JAKi debate: the view from across the ditch

3 minute read

Australians seem to have greater pharmaceutical options for rheumatic disease than Kiwis – but maybe that’s not always a good thing.

Sometimes I look over the ditch with envious eyes.

Rheumatologists in Australia seem to have free and easy access to a vast range of biologic and targeted DMARDs – the stuff of dreams for this Kiwi rheumatologist.

That’s what comes with spending twice as much per head of capita on pharmaceuticals. Australia spends about 1.4% of gross domestic product (GDP) on pharmaceuticals – close to the OECD mean of 1.5% – while New Zealand spends 1% of GPD on medicines.

You get what you pay for, and in New Zealand that means people with rheumatic disease can access a more limited range of biologics and there are no government subsidies for Janus kinase inhibitors – and therefore virtually none are prescribed.

On the flipside, through the Pharmaceutical Management Agency, or PHARMAC, national-level purchasing means the New Zealand government gets “the best health outcomes for New Zealand’s investments in medicines”. I think that’s government-speak for “we get the medicines at a very good price”.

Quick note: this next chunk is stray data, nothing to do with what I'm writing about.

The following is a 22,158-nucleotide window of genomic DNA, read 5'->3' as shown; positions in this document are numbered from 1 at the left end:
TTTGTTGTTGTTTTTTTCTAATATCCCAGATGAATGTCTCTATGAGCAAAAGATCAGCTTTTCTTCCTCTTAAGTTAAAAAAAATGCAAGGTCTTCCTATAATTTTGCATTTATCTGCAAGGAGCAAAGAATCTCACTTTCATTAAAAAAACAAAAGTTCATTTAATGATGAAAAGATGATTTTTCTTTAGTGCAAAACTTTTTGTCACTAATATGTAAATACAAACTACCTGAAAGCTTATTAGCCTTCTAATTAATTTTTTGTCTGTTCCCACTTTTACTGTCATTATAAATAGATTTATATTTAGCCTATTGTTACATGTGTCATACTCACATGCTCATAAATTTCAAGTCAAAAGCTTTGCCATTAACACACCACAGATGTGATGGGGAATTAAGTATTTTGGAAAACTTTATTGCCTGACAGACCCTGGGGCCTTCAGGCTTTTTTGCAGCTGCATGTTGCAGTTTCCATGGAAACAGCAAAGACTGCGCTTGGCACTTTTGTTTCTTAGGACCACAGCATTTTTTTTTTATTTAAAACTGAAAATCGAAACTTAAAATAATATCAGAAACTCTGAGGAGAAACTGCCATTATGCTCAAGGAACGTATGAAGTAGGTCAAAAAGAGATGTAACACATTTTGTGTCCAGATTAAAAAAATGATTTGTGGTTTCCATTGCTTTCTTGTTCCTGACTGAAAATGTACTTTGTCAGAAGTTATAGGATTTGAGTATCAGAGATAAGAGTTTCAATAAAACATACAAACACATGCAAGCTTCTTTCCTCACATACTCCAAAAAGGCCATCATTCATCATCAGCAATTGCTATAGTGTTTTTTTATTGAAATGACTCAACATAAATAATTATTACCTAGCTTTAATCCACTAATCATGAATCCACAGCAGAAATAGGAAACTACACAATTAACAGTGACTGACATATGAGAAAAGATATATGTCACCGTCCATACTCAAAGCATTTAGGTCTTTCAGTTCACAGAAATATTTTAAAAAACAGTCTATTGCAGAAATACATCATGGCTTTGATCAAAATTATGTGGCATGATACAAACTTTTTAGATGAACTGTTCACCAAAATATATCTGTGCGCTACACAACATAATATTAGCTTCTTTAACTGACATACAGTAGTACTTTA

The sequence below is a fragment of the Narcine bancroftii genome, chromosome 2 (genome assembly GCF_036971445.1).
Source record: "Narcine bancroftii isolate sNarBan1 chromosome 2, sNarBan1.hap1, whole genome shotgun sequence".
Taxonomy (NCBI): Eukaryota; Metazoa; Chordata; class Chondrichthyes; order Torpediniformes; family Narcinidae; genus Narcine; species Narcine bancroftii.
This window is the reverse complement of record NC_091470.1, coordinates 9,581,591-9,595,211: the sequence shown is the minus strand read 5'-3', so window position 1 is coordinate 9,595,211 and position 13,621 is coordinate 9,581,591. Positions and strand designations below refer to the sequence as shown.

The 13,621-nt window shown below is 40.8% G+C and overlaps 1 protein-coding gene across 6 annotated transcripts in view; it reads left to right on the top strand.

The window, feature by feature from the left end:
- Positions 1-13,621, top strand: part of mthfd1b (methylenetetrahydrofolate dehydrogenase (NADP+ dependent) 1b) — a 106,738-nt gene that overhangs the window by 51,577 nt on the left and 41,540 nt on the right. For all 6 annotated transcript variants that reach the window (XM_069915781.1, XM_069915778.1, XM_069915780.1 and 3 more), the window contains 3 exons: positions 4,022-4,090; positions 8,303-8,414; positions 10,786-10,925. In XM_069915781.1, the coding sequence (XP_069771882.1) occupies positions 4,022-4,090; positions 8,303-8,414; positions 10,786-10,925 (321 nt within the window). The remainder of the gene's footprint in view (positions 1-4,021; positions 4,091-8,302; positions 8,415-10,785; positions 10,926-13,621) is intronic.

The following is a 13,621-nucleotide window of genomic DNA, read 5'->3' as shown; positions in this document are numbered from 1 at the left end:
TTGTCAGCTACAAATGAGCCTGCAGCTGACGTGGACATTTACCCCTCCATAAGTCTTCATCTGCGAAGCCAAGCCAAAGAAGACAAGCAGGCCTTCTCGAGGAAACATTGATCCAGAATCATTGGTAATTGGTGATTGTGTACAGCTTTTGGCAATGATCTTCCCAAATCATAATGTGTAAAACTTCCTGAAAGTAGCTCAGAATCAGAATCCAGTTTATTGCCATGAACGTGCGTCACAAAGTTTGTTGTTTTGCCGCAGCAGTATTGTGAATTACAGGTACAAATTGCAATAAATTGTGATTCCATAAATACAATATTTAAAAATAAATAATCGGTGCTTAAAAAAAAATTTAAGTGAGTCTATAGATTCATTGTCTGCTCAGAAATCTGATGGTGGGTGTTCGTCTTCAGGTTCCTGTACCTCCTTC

We don’t have any national-level data describing outcomes for our patients, so the impact of differences in access to modern therapeutics remains unclear. Logical thinking would conclude that there will be patients with immune-inflammatory conditions in New Zealand that have unmet treatment need, or have adequate disease control but have to contend with medication adverse effects that they would avoid if they could.

One thing patients in rheumatology clinics in New Zealand do not have to contend with is the shock of hearing that your wonder drug, the oral targeted medication that you tolerated so well, has suddenly been slapped with a black box warning. And there’s nothing that scares a patient more than the lolly scramble of familiar and sinister adverse outcomes of “heart attack and stroke, cancer, blood clots” with the ultimate adverse outcome of “death” offered almost as an afterthought.

While grappling with limited access to therapeutics for my patients, I have often recalled the aphorism offered by the clinical pharmacologist who taught me as a medical student: “When a new drug class comes to market, don’t prescribe it to your patients for a year, but don’t let your family have it for five years.” Given that the first Janus kinase inhibitor was registered for use in Australia by the PBS in October 2015, the five-year window seems a fairly accurate time frame.

Rheumatologists from both sides of the Tasman Sea share a college and its training programme, and face many similar patients in day-to-day clinical practice. What we don’t have in common are therapeutic options.

I’ve no doubt that eventually many more medication classes will be funded in New Zealand. By then we will have an increased understanding of the benefits and risks. Sometimes waiting has its advantages.

End of content

No more pages to load

Log In Register ×